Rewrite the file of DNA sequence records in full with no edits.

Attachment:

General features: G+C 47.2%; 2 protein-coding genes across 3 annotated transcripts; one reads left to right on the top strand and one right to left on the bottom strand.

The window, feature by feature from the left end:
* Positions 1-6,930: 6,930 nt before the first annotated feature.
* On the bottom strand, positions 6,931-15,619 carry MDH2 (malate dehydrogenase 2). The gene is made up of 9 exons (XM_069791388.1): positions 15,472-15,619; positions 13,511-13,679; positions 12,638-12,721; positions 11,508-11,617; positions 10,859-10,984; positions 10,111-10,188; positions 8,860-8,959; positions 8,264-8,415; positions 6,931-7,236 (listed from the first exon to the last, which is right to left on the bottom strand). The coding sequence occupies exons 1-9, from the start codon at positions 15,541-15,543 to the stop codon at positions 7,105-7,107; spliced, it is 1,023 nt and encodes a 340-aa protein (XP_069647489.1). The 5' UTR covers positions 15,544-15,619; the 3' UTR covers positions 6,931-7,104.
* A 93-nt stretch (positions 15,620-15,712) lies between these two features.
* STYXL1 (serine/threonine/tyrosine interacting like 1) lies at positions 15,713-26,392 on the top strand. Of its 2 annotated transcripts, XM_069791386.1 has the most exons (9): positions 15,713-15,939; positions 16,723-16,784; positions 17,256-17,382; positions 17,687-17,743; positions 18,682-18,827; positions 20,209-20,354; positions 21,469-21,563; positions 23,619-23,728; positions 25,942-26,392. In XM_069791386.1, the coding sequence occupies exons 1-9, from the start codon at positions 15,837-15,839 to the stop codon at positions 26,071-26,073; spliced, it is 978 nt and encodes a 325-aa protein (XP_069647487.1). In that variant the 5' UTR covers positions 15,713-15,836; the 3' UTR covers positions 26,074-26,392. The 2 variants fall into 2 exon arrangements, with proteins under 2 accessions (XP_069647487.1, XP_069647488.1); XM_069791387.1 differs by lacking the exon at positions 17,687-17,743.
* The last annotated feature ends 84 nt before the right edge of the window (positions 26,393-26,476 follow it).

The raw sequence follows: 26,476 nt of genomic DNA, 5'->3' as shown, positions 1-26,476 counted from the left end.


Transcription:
General features: G+C 47.2%; 2 protein-coding genes across 3 annotated transcripts; one reads left to right on the top strand and one right to left on the bottom strand.

The window, feature by feature from the left end:
* Positions 1-6,930: 6,930 nt before the first annotated feature.
* On the bottom strand, positions 6,931-15,619 carry MDH2 (malate dehydrogenase 2). The gene is made up of 9 exons (XM_069791388.1): positions 15,472-15,619; positions 13,511-13,679; positions 12,638-12,721; positions 11,508-11,617; positions 10,859-10,984; positions 10,111-10,188; positions 8,860-8,959; positions 8,264-8,415; positions 6,931-7,236 (listed from the first exon to the last, which is right to left on the bottom strand). The coding sequence occupies exons 1-9, from the start codon at positions 15,541-15,543 to the stop codon at positions 7,105-7,107; spliced, it is 1,023 nt and encodes a 340-aa protein (XP_069647489.1). The 5' UTR covers positions 15,544-15,619; the 3' UTR covers positions 6,931-7,104.
* A 93-nt stretch (positions 15,620-15,712) lies between these two features.
* STYXL1 (serine/threonine/tyrosine interacting like 1) lies at positions 15,713-26,392 on the top strand. Of its 2 annotated transcripts, XM_069791386.1 has the most exons (9): positions 15,713-15,939; positions 16,723-16,784; positions 17,256-17,382; positions 17,687-17,743; positions 18,682-18,827; positions 20,209-20,354; positions 21,469-21,563; positions 23,619-23,728; positions 25,942-26,392. In XM_069791386.1, the coding sequence occupies exons 1-9, from the start codon at positions 15,837-15,839 to the stop codon at positions 26,071-26,073; spliced, it is 978 nt and encodes a 325-aa protein (XP_069647487.1). In that variant the 5' UTR covers positions 15,713-15,836; the 3' UTR covers positions 26,074-26,392. The 2 variants fall into 2 exon arrangements, with proteins under 2 accessions (XP_069647487.1, XP_069647488.1); XM_069791387.1 differs by lacking the exon at positions 17,687-17,743.
* The last annotated feature ends 84 nt before the right edge of the window (positions 26,393-26,476 follow it).

The raw sequence follows: 26,476 nt of genomic DNA, 5'->3' as shown, positions 1-26,476 counted from the left end.